What is Vitamin K?
Vitamin K refers to a group of fat-soluble vitamins with similar chemical structures. There are two common forms that are often found in the diet, including vitamin K1 and vitamin K2. From 75 to 90 percent of vitamin K that we consume are vitamin K1 or phylloquinone. This form can be found mainly in leafy green veggies and other plant foods. Vitamin K2 can be found in animal products and fermented foods. Both types play a role in many important body functions. 
Vitamin K Uses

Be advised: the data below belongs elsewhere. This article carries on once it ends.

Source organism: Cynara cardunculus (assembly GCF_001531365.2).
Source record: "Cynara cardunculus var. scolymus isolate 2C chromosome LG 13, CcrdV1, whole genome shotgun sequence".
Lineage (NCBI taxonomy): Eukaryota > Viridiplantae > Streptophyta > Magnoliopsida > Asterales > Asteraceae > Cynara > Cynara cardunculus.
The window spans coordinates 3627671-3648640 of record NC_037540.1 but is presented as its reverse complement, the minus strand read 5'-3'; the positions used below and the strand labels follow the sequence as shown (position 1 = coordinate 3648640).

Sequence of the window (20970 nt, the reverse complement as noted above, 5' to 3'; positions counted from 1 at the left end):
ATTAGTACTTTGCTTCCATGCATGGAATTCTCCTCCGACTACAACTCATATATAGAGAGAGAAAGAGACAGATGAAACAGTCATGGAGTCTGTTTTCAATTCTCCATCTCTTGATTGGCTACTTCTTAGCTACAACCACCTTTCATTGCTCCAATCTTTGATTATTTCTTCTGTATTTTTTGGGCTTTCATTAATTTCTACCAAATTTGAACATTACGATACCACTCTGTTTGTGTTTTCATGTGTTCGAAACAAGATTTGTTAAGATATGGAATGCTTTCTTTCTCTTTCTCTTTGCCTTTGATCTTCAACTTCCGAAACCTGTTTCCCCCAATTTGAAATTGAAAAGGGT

When you consume foods containing vitamin K1, bacteria in the digestive system will transform it into vitamin K2, which is the storage form. The small intestine absorbs vitamin K2 and then the liver and fatty tissue store this nutrient. Vitamin K is important for the production of prothrombin, which is needed for bone metabolism and blood clotting. A deficiency of this mineral mostly affects newborn babies and people with a malabsorption issue due to ulcerative colitis, celiac disease, or cystic fibrosis. Depending on gender and age, the recommended daily intake of vitamin K can vary. Men need around 120 mcg per day, while women over 19 years old should take in around 90 mcg a day.